management. The construction of a discharging sluice often triggered
the establishment of a new settlement, such as Zijldijk. When a new
sluice was built an organisation, the zijlvest, was set up to
Dykes in Fivelingo
3.3 Modern Times
Dikes were being built around parts of the high-lying, silted-up salt
marshes right into the 20th century, to transform them into agricultural
land. In the 19th century agriculture was accompanied by rapid
industrialisation. Brickworks were established on the Damsterdiep, in
Garrelsweer, Wirdum, Appingedam and Delfzijl. Permanent brickworks and tile
kilns were set up in places where the raw material (sticky clay) or fuel (peat)
were readily available, and where there were suitable transport facilities.
The Damsterdiep was practically ideal. The works produced the characteristic
red Groningen bricks.
|Photo: Ruin of a brick factory in
Between 1840 and 1940 the large-scale levelling of old terps and settlements
had an enormous influence on the entire Groningen salt-marsh area. The
fertile soil excavated from the terps was brought by boat to fertilise the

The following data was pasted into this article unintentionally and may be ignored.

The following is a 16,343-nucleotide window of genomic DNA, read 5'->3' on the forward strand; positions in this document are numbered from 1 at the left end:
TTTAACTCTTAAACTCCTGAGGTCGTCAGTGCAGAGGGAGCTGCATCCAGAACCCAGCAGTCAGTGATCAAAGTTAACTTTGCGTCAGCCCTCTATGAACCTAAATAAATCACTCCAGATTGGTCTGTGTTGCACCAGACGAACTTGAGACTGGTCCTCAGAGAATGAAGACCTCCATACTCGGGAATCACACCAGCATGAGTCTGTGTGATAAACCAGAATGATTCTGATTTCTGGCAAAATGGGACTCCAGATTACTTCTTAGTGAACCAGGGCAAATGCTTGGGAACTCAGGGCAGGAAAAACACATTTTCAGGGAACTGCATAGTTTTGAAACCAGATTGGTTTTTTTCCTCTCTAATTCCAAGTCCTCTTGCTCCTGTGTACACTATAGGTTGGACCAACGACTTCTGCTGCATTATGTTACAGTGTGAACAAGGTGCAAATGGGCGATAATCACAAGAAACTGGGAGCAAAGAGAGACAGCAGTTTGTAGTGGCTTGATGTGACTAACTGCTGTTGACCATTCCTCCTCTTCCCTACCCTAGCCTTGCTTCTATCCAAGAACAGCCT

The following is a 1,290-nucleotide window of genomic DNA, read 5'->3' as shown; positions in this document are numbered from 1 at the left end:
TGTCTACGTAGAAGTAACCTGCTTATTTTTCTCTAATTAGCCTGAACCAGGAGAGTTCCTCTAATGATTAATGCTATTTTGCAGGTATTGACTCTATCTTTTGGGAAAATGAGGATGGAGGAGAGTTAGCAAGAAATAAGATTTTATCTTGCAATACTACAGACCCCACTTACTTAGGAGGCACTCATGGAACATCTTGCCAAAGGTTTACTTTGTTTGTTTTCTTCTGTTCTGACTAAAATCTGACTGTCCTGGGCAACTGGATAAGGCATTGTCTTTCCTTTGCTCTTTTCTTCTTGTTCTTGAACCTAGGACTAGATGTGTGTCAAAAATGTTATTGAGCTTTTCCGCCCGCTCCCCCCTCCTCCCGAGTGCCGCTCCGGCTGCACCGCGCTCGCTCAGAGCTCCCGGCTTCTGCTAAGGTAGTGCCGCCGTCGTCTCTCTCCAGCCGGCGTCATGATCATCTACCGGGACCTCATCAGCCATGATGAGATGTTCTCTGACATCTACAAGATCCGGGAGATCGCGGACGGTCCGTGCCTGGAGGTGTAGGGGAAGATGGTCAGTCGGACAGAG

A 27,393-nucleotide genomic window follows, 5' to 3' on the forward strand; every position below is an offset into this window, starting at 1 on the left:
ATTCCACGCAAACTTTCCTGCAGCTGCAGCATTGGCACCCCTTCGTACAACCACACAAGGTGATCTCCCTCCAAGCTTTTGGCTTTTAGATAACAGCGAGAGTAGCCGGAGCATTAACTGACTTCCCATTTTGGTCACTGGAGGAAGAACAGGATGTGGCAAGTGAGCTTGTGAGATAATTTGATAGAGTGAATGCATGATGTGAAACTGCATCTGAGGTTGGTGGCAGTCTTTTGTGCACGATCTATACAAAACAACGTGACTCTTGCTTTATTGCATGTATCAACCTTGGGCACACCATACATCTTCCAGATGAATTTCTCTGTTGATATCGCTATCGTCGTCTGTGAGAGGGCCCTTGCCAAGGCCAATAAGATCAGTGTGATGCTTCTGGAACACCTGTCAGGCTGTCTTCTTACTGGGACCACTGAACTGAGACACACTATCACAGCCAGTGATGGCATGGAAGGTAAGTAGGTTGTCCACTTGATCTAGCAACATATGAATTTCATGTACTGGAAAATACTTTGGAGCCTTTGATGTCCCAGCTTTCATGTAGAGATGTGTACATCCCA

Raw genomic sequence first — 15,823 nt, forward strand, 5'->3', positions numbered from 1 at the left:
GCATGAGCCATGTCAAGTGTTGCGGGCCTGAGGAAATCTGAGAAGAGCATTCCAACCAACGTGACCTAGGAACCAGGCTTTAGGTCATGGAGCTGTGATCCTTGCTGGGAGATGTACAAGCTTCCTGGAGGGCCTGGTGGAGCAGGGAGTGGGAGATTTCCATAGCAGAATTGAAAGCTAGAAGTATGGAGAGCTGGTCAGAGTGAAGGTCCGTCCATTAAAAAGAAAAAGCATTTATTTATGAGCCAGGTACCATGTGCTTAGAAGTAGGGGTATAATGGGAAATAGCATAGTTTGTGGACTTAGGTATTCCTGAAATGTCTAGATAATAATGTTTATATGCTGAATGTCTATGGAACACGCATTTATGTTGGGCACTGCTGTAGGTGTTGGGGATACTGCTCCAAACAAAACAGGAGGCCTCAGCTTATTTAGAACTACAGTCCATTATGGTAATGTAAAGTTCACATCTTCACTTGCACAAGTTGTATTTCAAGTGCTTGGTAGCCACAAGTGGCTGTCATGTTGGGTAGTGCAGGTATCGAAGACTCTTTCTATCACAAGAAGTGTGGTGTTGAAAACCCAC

poor sandy soils in the Groningen and Drenthe peatlands (veenkoloniŽn).
4. Modern development and planning
4.1 Land use
The dikes created a lot of new land which then had to be prepared for
agricultural use. Many old and once natural watercourses were incorporated
into the rigid pattern of land divisions, producing the characteristic
blocks of land that define the area. The farmers ploughed around the heavily
contoured land to accelerate the drainage. This resulted in the
characteristic bolle akkers (convex fields) or kruinige percelen (crowned
||Photo: Bolle akkers (convex fields)
4.2 Settlement development
The area is characterised by the terp villages. Some of them are
protected by the Historic Buildings and Monument Act like Marsum, Biessum,
Spijk, Stedum and Loppersum. Most have seen new housing development since
the Second World War, but still retain their characteristic features in the
landscape. Places like Appingedam and Delfzijl have developed into urban
centres and provide services to the region.
|Photo: Street in Appingedam
||Photo: Dampsterdiep in Appingedam
4.3 Industry and energy
The majority of regional and supra-regional activity is currently
found along the coast at Eemshaven and Delfzijl. Formerly economic activity
centred on the river Delf, which became the Damsterdiep. The construction of
the Ems canal and the train line laid the foundations for growth in the 20th
century, in the form of the Brons Motor Factory (1906), the co-operative